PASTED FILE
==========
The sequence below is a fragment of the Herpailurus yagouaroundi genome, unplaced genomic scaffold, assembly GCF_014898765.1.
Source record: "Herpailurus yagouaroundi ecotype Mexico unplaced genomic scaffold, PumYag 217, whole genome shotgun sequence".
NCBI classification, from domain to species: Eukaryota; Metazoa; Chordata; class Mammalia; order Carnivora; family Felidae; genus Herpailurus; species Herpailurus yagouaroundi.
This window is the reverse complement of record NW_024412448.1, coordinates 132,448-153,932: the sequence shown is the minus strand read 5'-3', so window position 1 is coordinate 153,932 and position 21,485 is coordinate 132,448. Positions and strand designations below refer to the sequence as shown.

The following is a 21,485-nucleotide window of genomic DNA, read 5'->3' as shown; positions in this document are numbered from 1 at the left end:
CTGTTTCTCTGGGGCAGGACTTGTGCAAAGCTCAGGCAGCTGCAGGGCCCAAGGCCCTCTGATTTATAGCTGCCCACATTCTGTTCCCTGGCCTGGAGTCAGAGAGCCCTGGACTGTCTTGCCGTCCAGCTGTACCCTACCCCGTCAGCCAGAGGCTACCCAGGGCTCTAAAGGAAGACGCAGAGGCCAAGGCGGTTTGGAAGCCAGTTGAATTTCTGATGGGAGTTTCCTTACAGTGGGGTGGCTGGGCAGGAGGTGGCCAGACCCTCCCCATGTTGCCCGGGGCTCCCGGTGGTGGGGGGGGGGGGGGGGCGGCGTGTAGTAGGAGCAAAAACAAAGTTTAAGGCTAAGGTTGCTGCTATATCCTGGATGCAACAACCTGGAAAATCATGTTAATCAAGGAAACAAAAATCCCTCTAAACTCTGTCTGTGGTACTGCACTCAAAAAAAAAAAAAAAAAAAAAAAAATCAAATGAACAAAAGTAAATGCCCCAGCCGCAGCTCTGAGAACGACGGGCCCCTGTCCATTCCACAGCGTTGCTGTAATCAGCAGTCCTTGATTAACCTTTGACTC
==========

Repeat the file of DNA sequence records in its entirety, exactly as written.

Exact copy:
The sequence below is a fragment of the Herpailurus yagouaroundi genome, unplaced genomic scaffold, assembly GCF_014898765.1.
Source record: "Herpailurus yagouaroundi ecotype Mexico unplaced genomic scaffold, PumYag 217, whole genome shotgun sequence".
NCBI classification, from domain to species: Eukaryota; Metazoa; Chordata; class Mammalia; order Carnivora; family Felidae; genus Herpailurus; species Herpailurus yagouaroundi.
This window is the reverse complement of record NW_024412448.1, coordinates 132,448-153,932: the sequence shown is the minus strand read 5'-3', so window position 1 is coordinate 153,932 and position 21,485 is coordinate 132,448. Positions and strand designations below refer to the sequence as shown.

The following is a 21,485-nucleotide window of genomic DNA, read 5'->3' as shown; positions in this document are numbered from 1 at the left end:
CTGTTTCTCTGGGGCAGGACTTGTGCAAAGCTCAGGCAGCTGCAGGGCCCAAGGCCCTCTGATTTATAGCTGCCCACATTCTGTTCCCTGGCCTGGAGTCAGAGAGCCCTGGACTGTCTTGCCGTCCAGCTGTACCCTACCCCGTCAGCCAGAGGCTACCCAGGGCTCTAAAGGAAGACGCAGAGGCCAAGGCGGTTTGGAAGCCAGTTGAATTTCTGATGGGAGTTTCCTTACAGTGGGGTGGCTGGGCAGGAGGTGGCCAGACCCTCCCCATGTTGCCCGGGGCTCCCGGTGGTGGGGGGGGGGGGGGGGCGGCGTGTAGTAGGAGCAAAAACAAAGTTTAAGGCTAAGGTTGCTGCTATATCCTGGATGCAACAACCTGGAAAATCATGTTAATCAAGGAAACAAAAATCCCTCTAAACTCTGTCTGTGGTACTGCACTCAAAAAAAAAAAAAAAAAAAAAAAAATCAAATGAACAAAAGTAAATGCCCCAGCCGCAGCTCTGAGAACGACGGGCCCCTGTCCATTCCACAGCGTTGCTGTAATCAGCAGTCCTTGATTAACCTTTGACTC